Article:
26 March 2016

Board Game Review: Balderdash

Last week, I talked about games belonging to the 'pick the right answer' family of games. This reminded me of one of my favourite board games: Balderdash. Well, I haven't reviewed that game yet, so I will do so now. We start, as always, with the numbers:

Strategy: 1
Randomness: 1
Complexity: 1
Humour: Inherent
Attractiveness: Varies by edition. The one I have is the original, which I would rank as Average.
Average Length of Game Play: 45 minutes.

As already mentioned, Balderdash is a member of the 'pick the right answer' family. In the original edition, players took turns being the dasher. The dasher's job was to draw a card from the deck, which had five words on one side and their definitions on the other. Those five words are actual words that can be found in at least one actual English dictionary. However, they are obscure words that few people know. Examples might include 'lucubrate' (to study late at night, especially by candlelight) or 'martext' (a blundering preacher who stumbles through a sermon).

The dasher rolls a die to determine which word he will use; if he rolls a 6, he gets to choose. He reads the word aloud, and spells it. All players (including the dasher) write this word on a slip of paper, along with their names. Then the dasher copies the correct definition from the back of the card onto his slip, whilst the other players make up definitions. Everyone gives their made up definitions to the dasher, who shuffles them all together along with his slip that has the real definition. Then he reads all the definitions (real and made up). Usually, players will be laughing so hard at the definitions that the dasher will have to read them all two or three times.

Finally, everyone votes for the definition they think is correct. Once everyone has voted, the dasher reveals the correct answer. Everyone who voted for the right one gets two points. Players also get one point for each vote that their own made-up definition received. If nobody voted for the correct answer, the dasher gets two points. Players advance their pawns along the score track a number of spaces equal to the number of points they received. Then the role of dasher passes to the left, and a new player starts the process anew.

The original game was published in 1984, and a sequel was published in 1993 called Beyond Balderdash. This game was basically the same, except that it included categories; instead of five words on each card, there was one word, one movie title, one person, one set of initials, and (depending on where in the world you bought your version) either a law or a date. You rolled the die to see which of these you would use that round. Words work as described above; Movie Titles required players to make up a plot; People had players making up reasons why the person was noteworthy (i.e., what that person did); the Initials category asked players to make up what the initials stood for; Laws gave players the beginning of a law, and the players had to finish that law; Dates required players to make up a historic event that happened on that date. After about 2003, however, the two versions were merged, and the new variation with five categories was simply sold as Balderdash.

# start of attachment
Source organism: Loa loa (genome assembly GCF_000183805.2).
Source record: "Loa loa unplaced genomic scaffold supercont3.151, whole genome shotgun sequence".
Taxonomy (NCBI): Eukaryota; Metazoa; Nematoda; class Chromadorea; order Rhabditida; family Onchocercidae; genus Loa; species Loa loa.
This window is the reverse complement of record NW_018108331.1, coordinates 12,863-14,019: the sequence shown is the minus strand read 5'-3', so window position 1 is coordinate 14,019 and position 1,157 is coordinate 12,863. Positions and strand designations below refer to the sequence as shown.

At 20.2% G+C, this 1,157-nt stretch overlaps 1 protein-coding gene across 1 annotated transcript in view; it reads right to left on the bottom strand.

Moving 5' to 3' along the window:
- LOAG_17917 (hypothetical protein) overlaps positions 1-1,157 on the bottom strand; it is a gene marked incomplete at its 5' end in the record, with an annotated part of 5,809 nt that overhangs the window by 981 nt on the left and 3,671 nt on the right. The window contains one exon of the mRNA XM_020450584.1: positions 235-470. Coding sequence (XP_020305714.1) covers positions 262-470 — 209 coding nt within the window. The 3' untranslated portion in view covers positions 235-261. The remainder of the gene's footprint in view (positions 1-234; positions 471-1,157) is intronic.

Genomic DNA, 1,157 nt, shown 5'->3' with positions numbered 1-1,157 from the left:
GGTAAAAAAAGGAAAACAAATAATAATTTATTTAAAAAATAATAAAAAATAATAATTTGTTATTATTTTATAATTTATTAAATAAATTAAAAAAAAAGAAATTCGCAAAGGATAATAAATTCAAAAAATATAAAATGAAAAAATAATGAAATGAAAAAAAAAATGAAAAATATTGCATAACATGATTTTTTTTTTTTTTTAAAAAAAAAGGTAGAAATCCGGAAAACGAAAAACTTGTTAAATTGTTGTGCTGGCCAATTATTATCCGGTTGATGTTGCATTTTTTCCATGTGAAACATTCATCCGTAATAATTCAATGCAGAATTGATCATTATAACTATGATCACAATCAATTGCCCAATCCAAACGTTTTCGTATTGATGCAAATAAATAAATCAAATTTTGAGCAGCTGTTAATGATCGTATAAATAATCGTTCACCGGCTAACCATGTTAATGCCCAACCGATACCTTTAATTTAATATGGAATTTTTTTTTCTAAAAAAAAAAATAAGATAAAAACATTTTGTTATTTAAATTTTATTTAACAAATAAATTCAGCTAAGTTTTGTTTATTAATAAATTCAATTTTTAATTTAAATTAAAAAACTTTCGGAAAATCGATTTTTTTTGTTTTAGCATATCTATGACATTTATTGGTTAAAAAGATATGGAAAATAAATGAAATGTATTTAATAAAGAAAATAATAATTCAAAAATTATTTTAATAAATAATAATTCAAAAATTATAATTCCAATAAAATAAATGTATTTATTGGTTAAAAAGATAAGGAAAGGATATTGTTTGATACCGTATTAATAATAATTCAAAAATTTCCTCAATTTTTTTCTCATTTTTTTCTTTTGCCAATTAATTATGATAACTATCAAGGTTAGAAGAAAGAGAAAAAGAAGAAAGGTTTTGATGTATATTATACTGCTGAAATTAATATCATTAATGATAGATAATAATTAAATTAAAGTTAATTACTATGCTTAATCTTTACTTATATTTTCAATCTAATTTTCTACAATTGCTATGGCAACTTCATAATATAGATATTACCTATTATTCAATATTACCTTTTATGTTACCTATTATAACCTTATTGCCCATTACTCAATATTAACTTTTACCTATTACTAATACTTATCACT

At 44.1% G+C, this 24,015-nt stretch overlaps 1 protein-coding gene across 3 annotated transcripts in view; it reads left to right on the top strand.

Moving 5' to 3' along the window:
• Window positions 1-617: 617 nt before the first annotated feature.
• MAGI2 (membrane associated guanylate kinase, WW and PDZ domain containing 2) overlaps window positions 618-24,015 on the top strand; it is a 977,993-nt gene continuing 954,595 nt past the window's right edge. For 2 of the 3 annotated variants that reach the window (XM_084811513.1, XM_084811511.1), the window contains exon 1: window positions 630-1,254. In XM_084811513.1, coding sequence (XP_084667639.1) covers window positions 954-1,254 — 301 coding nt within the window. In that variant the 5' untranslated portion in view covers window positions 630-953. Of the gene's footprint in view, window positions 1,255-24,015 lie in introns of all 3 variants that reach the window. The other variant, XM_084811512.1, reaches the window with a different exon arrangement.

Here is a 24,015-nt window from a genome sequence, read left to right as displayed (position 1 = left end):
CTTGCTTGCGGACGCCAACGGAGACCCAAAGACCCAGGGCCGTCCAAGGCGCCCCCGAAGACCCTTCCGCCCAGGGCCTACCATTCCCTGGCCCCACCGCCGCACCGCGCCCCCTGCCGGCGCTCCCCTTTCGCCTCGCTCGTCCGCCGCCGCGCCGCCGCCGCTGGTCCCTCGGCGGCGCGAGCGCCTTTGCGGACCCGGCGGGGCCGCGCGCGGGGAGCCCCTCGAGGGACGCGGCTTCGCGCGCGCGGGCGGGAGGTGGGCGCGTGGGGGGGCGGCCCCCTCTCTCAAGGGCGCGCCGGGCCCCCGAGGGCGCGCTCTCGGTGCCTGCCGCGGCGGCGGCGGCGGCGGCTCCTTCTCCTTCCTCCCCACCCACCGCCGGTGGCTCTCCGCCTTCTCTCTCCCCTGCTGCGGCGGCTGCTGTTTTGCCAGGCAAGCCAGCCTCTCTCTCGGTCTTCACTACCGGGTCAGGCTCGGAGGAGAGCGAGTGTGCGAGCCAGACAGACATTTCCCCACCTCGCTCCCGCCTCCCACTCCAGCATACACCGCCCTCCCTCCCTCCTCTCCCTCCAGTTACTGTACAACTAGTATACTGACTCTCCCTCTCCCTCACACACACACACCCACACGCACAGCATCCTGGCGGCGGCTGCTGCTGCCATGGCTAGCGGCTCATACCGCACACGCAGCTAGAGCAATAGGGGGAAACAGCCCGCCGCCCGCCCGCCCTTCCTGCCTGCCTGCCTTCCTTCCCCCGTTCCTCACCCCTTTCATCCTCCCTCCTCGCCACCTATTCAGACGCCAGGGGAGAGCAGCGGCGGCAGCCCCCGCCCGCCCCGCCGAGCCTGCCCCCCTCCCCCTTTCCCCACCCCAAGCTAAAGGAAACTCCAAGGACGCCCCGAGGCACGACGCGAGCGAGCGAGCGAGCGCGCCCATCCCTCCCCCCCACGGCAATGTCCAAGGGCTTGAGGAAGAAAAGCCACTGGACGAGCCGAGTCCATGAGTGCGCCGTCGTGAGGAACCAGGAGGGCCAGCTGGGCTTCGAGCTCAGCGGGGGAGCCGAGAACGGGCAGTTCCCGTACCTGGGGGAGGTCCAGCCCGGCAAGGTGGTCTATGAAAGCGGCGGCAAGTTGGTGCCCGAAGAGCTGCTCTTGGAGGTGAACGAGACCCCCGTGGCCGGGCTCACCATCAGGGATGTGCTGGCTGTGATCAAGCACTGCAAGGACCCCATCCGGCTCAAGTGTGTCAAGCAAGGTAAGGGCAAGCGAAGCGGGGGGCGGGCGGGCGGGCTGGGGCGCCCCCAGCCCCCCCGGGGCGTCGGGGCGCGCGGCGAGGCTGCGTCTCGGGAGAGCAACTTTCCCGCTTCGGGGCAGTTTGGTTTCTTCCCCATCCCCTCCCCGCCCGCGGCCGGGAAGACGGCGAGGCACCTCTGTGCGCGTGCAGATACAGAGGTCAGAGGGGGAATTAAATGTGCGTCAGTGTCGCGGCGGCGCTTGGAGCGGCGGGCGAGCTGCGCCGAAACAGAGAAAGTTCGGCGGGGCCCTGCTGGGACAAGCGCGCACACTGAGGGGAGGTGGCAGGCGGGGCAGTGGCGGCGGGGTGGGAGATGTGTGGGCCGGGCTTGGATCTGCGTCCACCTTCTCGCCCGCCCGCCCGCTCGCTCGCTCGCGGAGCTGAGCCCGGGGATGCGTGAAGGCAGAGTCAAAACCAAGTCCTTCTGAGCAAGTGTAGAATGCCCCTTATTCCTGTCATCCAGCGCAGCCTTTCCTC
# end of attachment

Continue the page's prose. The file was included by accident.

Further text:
The game has almost no strategy; the only time you might be strategic is if you roll a six and choose a word that you think might give you an advantage as the dasher. The same with randomness; the rolling of a die to select a word is the only random factor in the game at all. But it does require a lot of skill. Bluffing is the most important one; players who can make up plausible-sounding definitions tend to do well. Linguistic ability is also helpful. Players who know a lot of words, especially obscure ones, generally do better at this game (especially since it's possible to earn three points if you know the actual definition of a word that the dasher reads off. This has happened to me on occasion; once, both another friend and I knew the word 'coprolite' (fossilised faeces). Thus, we ended up with three correct definitions in the mix.

All told, this game won't appeal to everyone. As I've mentioned before, I am a lexophile, so this game is very much right up my alley. But it can be hard to find others willing to play with me; either they don't like messing with obscure words, or they're not good at coming up with fake definitions.

One last point before I wrap up for this week: this game (and others like it, such as Fictionary and Dictionary Dabble) are all just variations on an old parlour game generally known as The Dictionary Game. You didn't need a board or cards, you just pulled out a dictionary, flipped to a random obscure word, and used paper that you had lying about the house for definitions and score-keeping.

Anyway, that's it for this week. Stay tuned next week for some exciting news! Until then,

Game on!

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